Michael Medved

New York Times contributor Kate Roiphe slams conservative social critics for suggesting “single mothers are bad.” Actually, it’s single motherhood as an institution – not the mothers themselves – that deserves criticism.

Roiphe claims the nuclear family is “narrow, constricting, airless” while her own situation – with two children from two different fathers, neither of whom live with her – is “messy, bohemian, warm.” She insists “suffering is everywhere” in traditional marriages, based on novels, plays and conversation with friends, without acknowledging that dysfunctional relationships always make a more compelling focus for entertainment or talk.

Finally, she identifies the “real menace to America’s children” as “an unconscionable divide between the rich and the not rich,” but never notes that single motherhood, with its terrible stress on both mothers and kids, contributes profoundly to poverty that’s often passed from generation to generation.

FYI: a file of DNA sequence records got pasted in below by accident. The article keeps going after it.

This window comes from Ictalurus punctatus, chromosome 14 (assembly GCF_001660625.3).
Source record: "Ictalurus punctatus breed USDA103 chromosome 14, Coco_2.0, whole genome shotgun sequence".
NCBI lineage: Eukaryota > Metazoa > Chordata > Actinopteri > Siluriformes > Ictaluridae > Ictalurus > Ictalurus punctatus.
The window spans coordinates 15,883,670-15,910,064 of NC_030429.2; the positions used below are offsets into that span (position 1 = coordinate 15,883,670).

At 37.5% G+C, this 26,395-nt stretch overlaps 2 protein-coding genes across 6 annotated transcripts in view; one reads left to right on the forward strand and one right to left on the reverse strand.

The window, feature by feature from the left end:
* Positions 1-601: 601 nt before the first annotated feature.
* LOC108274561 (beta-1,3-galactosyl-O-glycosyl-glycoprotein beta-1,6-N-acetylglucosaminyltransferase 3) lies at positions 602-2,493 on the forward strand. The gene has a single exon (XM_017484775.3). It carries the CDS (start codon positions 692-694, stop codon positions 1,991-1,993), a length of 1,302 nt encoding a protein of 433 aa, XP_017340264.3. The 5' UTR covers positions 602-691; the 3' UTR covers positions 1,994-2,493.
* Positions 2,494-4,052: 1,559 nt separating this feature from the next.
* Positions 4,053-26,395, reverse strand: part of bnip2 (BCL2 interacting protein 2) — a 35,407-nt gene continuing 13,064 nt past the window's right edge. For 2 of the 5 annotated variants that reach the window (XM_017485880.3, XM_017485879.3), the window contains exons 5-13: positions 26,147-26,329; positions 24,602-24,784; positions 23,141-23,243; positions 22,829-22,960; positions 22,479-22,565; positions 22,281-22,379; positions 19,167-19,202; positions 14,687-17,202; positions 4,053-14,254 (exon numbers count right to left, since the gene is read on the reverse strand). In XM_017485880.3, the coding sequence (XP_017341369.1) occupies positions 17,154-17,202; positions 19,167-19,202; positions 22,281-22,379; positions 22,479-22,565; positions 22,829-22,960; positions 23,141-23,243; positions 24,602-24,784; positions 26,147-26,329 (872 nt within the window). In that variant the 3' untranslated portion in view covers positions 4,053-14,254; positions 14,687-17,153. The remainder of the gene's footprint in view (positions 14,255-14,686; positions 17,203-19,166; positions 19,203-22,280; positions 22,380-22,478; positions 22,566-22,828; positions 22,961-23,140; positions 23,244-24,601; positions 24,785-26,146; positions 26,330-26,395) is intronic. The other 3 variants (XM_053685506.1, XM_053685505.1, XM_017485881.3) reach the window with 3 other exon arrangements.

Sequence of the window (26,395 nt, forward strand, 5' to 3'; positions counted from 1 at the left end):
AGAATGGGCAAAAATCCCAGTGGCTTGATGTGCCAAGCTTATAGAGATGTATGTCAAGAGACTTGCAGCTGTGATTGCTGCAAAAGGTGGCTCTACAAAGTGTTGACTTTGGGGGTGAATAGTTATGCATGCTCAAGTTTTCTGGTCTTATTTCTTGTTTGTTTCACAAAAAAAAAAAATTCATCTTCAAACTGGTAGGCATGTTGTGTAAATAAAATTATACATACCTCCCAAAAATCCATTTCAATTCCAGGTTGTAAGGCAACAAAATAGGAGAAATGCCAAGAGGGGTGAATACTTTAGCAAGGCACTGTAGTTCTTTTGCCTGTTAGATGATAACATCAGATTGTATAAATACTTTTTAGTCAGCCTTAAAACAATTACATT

Michael Medved

Michael Medved's daily syndicated radio talk show reaches one of the largest national audiences every weekday between 3 and 6 PM, Eastern Time. Michael Medved is the author of eleven books, including the bestsellers What Really Happened to the Class of '65?, Hollywood vs. America, Right Turns, The Ten Big Lies About America and 5 Big Lies About American Business
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